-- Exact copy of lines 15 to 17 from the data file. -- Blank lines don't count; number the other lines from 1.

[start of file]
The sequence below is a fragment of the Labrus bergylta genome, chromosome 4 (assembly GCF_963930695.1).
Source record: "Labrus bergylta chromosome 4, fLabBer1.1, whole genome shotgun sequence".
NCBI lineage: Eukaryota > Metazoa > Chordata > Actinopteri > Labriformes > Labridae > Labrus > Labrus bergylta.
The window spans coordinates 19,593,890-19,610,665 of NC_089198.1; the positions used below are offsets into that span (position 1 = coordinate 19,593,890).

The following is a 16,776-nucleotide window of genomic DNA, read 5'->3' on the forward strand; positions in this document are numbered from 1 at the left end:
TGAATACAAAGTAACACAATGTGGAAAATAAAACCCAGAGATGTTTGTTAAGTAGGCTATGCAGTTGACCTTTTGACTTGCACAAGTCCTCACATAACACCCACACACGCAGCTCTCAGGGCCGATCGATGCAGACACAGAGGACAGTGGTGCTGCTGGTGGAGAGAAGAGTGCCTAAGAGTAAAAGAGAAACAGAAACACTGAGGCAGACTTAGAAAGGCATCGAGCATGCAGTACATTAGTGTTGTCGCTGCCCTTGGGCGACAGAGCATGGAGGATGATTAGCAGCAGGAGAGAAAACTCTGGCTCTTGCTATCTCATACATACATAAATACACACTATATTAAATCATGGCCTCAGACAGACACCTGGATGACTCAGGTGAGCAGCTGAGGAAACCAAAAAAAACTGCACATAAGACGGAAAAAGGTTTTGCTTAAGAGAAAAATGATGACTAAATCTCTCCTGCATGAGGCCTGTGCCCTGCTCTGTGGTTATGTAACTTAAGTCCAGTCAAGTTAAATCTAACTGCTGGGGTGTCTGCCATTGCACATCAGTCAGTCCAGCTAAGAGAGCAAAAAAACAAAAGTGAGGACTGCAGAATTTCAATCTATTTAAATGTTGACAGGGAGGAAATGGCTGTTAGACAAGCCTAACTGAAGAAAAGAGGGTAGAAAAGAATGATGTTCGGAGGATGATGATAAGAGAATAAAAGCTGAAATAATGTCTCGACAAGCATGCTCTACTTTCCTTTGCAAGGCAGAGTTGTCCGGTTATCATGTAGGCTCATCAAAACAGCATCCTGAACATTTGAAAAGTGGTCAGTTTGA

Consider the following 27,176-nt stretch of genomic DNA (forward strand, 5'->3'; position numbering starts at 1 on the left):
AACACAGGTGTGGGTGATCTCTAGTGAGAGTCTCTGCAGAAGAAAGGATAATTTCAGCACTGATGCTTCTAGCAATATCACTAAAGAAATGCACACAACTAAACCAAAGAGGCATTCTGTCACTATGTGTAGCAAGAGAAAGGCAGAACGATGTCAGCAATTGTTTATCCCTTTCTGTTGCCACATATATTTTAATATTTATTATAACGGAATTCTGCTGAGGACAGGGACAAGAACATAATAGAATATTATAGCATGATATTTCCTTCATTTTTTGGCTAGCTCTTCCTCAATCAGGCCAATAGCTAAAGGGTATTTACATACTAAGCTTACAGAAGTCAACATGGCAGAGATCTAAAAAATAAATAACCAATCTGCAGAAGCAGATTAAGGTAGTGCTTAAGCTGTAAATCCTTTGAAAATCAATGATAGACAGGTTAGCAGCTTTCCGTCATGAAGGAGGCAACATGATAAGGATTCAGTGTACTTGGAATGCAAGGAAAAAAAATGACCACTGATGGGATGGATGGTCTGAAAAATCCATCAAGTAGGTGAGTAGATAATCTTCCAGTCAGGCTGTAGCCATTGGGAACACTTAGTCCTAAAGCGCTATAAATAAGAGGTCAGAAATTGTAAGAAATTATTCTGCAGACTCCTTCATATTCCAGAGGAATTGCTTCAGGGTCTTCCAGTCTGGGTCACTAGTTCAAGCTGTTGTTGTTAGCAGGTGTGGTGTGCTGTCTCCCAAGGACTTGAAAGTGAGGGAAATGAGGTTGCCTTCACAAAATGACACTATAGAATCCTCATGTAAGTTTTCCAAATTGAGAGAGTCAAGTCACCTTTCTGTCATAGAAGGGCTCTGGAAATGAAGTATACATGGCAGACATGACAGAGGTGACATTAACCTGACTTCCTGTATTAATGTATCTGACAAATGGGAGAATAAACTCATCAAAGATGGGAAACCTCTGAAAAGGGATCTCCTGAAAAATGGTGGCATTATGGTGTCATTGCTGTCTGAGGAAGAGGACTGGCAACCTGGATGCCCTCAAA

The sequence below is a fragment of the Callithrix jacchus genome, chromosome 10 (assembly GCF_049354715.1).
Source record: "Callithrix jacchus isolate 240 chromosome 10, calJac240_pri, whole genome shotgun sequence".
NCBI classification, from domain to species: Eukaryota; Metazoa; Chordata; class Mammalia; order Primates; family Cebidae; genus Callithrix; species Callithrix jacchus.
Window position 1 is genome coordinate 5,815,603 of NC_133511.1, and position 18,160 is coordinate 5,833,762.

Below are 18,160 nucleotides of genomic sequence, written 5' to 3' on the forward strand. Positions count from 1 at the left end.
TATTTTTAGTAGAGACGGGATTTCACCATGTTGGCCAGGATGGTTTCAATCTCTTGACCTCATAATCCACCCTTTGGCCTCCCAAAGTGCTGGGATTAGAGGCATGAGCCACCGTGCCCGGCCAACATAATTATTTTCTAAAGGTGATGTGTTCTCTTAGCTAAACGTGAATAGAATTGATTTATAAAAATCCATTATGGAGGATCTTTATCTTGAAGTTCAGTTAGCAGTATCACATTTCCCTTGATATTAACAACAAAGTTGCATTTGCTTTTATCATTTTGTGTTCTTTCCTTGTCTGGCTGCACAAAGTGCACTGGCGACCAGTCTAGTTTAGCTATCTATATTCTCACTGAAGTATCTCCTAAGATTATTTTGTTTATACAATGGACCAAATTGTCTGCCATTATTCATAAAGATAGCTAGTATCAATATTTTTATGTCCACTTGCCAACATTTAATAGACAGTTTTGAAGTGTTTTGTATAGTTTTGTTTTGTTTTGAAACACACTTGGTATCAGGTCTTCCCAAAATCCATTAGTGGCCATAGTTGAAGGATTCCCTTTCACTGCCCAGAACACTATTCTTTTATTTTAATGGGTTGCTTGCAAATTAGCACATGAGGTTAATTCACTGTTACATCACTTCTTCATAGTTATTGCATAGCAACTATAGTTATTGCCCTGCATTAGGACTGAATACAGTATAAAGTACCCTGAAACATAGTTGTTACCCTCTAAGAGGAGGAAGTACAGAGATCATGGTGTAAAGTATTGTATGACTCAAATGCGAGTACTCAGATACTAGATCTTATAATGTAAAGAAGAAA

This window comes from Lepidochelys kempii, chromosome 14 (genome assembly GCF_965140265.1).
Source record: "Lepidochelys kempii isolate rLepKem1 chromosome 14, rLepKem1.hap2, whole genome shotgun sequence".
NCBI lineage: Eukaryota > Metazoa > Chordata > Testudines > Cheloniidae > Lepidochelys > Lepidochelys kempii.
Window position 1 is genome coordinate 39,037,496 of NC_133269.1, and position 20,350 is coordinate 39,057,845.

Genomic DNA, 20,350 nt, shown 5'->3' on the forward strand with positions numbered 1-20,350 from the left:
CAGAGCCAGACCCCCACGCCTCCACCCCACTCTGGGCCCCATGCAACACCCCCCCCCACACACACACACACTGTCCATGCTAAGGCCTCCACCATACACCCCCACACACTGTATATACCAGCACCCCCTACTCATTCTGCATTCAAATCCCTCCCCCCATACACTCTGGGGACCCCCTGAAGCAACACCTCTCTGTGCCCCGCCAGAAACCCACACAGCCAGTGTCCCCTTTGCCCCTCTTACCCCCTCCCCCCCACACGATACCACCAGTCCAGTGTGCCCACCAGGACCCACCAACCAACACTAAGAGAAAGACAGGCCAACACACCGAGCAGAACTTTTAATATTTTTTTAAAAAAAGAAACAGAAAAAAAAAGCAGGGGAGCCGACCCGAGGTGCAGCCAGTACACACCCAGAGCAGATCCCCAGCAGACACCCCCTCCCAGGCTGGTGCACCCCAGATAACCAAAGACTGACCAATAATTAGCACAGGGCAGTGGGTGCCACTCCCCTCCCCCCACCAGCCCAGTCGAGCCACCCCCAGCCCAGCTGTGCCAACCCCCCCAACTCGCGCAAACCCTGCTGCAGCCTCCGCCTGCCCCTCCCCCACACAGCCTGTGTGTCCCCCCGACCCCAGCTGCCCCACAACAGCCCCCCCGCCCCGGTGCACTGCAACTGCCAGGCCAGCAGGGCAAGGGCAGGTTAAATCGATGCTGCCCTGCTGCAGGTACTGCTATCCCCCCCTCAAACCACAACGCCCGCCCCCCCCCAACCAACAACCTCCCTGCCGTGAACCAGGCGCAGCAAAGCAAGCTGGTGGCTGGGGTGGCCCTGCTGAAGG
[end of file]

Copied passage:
This window comes from Lepidochelys kempii, chromosome 14 (genome assembly GCF_965140265.1).
Source record: "Lepidochelys kempii isolate rLepKem1 chromosome 14, rLepKem1.hap2, whole genome shotgun sequence".
NCBI lineage: Eukaryota > Metazoa > Chordata > Testudines > Cheloniidae > Lepidochelys > Lepidochelys kempii.